“I told him I want to get on the field. I feel like if I sat on the bench I wouldn't be helping this team, I'd be selfish...That's not the type of guy I am." - Torrance Gibson
With just one conversation, the world was turned upside down for Ohio State redshirt Freshman Torrance Gibson. A highly recruited 4-star quarterback, Gibson possessed killer speed and a level of smoothness reserved for only the most elite athletes. Even with a commitment to Ohio State, Gibson still didn't think he would change positions as late as March 2015, but if there's one thing that is clear about perhaps Ohio State's most talented player it's this: Torrance Gibson is a competitor who wants to get on the field and make plays.
Unfortunately for Gibson, his desire to help the team and get on the field never came to fruition in 2015. A receiver room that included three players who will now be playing on Sundays this Fall was the root of the problem, but for a player of Gibson's caliber, it was still fair to ask if the switch to receiver was the right move after all.
"We've worked hard, me and him, especially on the deep balls...He comes out here and runs as fast as he can, and I throw it as hard as I can, because you can't overthrow the guy." - Joe Burrow
All of a sudden, everything was golden for Ohio State's supposed next big thing. Buckeye fan's first glimpse of Gibson came this past April in front of 100,000+ at the Horseshoe for Ohio State's spring game. Gibson didn't play perfect, but when not playing perfect still consists of two touchdowns, people tend to focus less on the negatives and more on the positives. Especially when the positives look like this:
Gibson combined this beautiful over the shoulder touchdown catch with a short touchdown run off of a pop pass, and had several other nice catches that displayed his speed and smooth ability to make defenders miss. Even with such limited film on Gibson playing receiver, it's clear Gibson has the tools to be a big-time playmaker in the Buckeyes' offense.
The problem is, nearly every year another newcomer is pushed as the next great playmaker in Urban Meyer's offense. Curtis Samuel has a very promising outlook for his 2016 campaign, but last season saw Samuel’s total touches reach just 39 (30 less than his Freshman total) even after being dubbed a "Top 5 playmaker" on an already loaded Ohio State offense by Meyer in spring ball. Before Samuel, consistently great spring game performances weren't enough to land Michael Thomas on the field on Saturdays.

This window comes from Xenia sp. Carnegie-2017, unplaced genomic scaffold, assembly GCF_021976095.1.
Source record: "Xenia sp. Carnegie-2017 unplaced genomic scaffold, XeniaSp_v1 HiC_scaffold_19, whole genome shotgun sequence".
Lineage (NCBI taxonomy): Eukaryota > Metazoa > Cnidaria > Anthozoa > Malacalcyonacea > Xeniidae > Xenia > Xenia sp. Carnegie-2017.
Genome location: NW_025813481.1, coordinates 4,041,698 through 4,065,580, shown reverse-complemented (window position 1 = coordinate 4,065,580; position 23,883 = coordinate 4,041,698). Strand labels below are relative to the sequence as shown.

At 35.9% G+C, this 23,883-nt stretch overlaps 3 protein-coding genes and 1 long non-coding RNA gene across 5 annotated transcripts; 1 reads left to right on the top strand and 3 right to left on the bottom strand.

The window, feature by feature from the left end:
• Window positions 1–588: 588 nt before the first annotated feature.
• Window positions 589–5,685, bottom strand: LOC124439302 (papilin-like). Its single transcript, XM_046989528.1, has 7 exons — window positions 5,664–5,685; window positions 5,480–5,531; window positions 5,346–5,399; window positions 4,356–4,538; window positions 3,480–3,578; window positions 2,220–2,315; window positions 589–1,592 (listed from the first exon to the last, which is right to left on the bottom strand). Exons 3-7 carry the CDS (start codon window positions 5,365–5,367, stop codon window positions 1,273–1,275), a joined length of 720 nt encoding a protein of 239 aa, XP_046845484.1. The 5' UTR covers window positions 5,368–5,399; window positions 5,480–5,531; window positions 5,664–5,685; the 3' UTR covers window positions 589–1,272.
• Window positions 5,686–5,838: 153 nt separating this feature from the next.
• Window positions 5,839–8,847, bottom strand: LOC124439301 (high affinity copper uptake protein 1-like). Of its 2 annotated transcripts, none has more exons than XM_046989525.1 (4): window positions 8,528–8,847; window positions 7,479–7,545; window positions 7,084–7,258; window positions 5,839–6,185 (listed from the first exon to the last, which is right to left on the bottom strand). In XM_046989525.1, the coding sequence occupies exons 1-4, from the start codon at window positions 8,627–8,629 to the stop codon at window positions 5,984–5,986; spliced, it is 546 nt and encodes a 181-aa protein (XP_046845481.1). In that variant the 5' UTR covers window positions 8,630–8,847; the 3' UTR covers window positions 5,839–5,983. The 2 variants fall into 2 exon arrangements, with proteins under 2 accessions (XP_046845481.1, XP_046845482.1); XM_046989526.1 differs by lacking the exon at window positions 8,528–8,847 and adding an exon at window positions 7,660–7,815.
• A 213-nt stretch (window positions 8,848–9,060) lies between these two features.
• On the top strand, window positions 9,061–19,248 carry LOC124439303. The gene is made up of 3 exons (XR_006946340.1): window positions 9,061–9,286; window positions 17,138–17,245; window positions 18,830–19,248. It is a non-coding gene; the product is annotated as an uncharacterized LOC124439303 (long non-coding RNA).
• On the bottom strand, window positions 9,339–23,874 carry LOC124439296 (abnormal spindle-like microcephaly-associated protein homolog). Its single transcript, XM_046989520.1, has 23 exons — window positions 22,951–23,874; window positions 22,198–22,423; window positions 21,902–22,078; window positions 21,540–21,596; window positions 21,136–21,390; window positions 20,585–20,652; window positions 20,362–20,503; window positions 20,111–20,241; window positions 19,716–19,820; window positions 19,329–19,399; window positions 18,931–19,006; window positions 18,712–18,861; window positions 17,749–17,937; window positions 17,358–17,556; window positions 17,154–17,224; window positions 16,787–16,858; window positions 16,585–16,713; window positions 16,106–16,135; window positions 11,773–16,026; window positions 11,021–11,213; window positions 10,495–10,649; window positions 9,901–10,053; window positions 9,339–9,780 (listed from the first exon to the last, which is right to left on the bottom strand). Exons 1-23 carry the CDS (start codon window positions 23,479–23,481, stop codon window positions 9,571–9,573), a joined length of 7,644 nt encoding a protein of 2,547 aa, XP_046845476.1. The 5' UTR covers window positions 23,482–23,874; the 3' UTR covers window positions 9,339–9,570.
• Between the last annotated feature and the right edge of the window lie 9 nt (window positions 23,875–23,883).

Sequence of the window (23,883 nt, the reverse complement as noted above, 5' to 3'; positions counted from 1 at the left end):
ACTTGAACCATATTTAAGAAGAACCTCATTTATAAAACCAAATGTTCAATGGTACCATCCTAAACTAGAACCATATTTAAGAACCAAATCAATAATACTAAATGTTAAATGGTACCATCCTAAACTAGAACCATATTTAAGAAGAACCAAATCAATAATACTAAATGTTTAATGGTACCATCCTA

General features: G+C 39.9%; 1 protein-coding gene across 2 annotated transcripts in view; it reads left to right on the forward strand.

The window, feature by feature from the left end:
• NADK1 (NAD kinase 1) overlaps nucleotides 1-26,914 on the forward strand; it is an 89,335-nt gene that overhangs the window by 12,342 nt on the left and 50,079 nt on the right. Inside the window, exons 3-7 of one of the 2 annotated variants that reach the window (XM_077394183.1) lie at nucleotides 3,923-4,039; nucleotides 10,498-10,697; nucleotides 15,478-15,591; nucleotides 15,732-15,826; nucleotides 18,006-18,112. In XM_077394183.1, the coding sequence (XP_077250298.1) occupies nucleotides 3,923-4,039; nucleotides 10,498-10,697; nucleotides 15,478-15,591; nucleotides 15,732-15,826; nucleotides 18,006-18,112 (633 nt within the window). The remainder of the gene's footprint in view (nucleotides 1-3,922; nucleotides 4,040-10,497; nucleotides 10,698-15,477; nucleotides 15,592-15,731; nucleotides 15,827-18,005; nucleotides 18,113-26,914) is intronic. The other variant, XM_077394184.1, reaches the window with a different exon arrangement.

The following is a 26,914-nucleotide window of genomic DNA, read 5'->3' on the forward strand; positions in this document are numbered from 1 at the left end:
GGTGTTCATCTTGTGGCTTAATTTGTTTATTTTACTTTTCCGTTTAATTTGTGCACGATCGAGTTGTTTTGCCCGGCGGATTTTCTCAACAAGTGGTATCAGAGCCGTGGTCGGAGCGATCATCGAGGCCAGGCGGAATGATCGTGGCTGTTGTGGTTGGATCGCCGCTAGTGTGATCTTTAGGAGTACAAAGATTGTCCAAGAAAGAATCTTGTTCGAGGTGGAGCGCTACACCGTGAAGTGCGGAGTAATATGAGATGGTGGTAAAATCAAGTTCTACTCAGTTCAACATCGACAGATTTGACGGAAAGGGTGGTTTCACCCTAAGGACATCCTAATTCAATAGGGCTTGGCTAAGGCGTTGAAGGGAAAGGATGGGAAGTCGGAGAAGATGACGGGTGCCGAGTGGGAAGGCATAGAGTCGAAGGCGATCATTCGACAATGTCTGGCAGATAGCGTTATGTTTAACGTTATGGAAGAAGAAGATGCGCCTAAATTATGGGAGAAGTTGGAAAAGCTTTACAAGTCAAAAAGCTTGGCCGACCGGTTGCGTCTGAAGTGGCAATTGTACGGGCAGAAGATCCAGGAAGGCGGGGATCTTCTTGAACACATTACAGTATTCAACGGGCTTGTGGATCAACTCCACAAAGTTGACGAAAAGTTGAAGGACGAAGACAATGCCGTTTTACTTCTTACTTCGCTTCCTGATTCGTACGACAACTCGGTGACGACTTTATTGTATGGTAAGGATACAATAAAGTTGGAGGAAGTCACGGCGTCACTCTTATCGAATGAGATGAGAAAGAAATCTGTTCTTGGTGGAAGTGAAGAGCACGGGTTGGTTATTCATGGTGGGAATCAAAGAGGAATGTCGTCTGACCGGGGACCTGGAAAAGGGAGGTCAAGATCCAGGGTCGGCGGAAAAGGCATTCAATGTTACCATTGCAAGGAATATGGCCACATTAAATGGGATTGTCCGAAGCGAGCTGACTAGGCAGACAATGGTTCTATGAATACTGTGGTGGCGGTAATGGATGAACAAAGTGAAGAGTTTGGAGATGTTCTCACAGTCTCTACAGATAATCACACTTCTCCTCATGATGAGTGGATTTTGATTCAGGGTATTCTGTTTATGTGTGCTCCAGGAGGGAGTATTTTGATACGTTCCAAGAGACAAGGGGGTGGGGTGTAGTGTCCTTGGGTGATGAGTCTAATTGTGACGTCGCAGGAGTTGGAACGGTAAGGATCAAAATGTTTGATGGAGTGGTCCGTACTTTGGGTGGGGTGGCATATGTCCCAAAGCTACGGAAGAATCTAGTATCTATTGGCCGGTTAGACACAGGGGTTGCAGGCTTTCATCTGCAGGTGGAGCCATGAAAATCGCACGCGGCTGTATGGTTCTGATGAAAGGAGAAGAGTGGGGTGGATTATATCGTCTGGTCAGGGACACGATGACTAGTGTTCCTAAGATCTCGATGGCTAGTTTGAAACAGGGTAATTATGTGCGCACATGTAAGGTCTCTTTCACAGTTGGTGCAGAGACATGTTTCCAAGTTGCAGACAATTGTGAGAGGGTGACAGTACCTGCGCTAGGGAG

I actually don't see Gibson becoming the next Samuel or Thomas, the tantalizingly talented player who still fails to receive the type of touches they almost assuredly warrant. I also don't see Gibson coming close to touching his sky high ceiling as a receiver this early on in his career. What the hell do I see then? I see the second coming of 2014 Jalin Marshall.
Gibson the Receiver
At this point Ohio State is well accustomed to converting quarterbacks to wide receivers. Even before Braxton Miller and Jalin Marshall pulled off this feat, Evan Spencer successfully made the difficult transition. While these players all had their own unique skill-set to bring to the position, most of what the Ohio State offense asked them to do was the same in terms of running routes.
Route running is a very difficult skill to perfect. Sure, it might seem easy to run a "Go" route straight past a less athletic corner, but what happens when that less athletic corner has a technically sound jam and consistently displays perfect technique in coverage? Even more importantly, a timing offense like Ohio States revolves around receivers being in the right spots at the right time all over the field in order to remain in-sync with the quarterback.